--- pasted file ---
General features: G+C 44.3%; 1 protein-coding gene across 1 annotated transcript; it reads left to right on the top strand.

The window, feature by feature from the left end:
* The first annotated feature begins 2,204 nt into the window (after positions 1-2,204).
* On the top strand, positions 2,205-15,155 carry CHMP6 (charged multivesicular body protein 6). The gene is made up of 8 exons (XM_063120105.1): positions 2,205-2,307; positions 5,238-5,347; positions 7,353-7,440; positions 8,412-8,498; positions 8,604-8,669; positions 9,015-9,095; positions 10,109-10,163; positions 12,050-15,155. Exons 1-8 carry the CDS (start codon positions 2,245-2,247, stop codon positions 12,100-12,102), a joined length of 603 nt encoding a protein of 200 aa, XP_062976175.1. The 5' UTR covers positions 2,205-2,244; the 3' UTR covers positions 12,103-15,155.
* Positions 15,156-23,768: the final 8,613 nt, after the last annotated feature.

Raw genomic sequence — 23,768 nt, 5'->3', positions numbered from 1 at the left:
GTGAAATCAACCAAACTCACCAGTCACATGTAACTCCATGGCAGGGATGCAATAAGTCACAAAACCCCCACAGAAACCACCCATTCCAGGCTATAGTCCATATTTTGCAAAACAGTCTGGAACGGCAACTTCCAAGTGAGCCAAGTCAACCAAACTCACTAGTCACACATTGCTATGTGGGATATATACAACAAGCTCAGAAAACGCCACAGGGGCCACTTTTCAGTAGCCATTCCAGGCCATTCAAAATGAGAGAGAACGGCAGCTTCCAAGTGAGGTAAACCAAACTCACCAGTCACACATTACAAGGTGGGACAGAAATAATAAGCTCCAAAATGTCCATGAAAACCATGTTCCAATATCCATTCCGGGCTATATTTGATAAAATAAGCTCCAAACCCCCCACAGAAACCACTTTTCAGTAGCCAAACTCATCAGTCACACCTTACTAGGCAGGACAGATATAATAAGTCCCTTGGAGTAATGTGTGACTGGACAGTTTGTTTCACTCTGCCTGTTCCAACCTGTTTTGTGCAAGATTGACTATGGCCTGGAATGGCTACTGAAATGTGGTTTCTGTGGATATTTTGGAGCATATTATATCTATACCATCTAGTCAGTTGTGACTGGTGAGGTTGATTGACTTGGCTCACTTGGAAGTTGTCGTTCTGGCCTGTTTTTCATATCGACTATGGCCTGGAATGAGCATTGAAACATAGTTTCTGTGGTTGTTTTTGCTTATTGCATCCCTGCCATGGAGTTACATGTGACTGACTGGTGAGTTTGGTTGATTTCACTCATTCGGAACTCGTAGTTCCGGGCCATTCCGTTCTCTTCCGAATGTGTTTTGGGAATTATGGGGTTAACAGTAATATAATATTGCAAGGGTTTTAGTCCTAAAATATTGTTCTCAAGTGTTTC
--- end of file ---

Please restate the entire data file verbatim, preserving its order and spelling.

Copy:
General features: G+C 44.3%; 1 protein-coding gene across 1 annotated transcript; it reads left to right on the top strand.

The window, feature by feature from the left end:
* The first annotated feature begins 2,204 nt into the window (after positions 1-2,204).
* On the top strand, positions 2,205-15,155 carry CHMP6 (charged multivesicular body protein 6). The gene is made up of 8 exons (XM_063120105.1): positions 2,205-2,307; positions 5,238-5,347; positions 7,353-7,440; positions 8,412-8,498; positions 8,604-8,669; positions 9,015-9,095; positions 10,109-10,163; positions 12,050-15,155. Exons 1-8 carry the CDS (start codon positions 2,245-2,247, stop codon positions 12,100-12,102), a joined length of 603 nt encoding a protein of 200 aa, XP_062976175.1. The 5' UTR covers positions 2,205-2,244; the 3' UTR covers positions 12,103-15,155.
* Positions 15,156-23,768: the final 8,613 nt, after the last annotated feature.

Raw genomic sequence — 23,768 nt, 5'->3', positions numbered from 1 at the left:
GTGAAATCAACCAAACTCACCAGTCACATGTAACTCCATGGCAGGGATGCAATAAGTCACAAAACCCCCACAGAAACCACCCATTCCAGGCTATAGTCCATATTTTGCAAAACAGTCTGGAACGGCAACTTCCAAGTGAGCCAAGTCAACCAAACTCACTAGTCACACATTGCTATGTGGGATATATACAACAAGCTCAGAAAACGCCACAGGGGCCACTTTTCAGTAGCCATTCCAGGCCATTCAAAATGAGAGAGAACGGCAGCTTCCAAGTGAGGTAAACCAAACTCACCAGTCACACATTACAAGGTGGGACAGAAATAATAAGCTCCAAAATGTCCATGAAAACCATGTTCCAATATCCATTCCGGGCTATATTTGATAAAATAAGCTCCAAACCCCCCACAGAAACCACTTTTCAGTAGCCAAACTCATCAGTCACACCTTACTAGGCAGGACAGATATAATAAGTCCCTTGGAGTAATGTGTGACTGGACAGTTTGTTTCACTCTGCCTGTTCCAACCTGTTTTGTGCAAGATTGACTATGGCCTGGAATGGCTACTGAAATGTGGTTTCTGTGGATATTTTGGAGCATATTATATCTATACCATCTAGTCAGTTGTGACTGGTGAGGTTGATTGACTTGGCTCACTTGGAAGTTGTCGTTCTGGCCTGTTTTTCATATCGACTATGGCCTGGAATGAGCATTGAAACATAGTTTCTGTGGTTGTTTTTGCTTATTGCATCCCTGCCATGGAGTTACATGTGACTGACTGGTGAGTTTGGTTGATTTCACTCATTCGGAACTCGTAGTTCCGGGCCATTCCGTTCTCTTCCGAATGTGTTTTGGGAATTATGGGGTTAACAGTAATATAATATTGCAAGGGTTTTAGTCCTAAAATATTGTTCTCAAGTGTTTC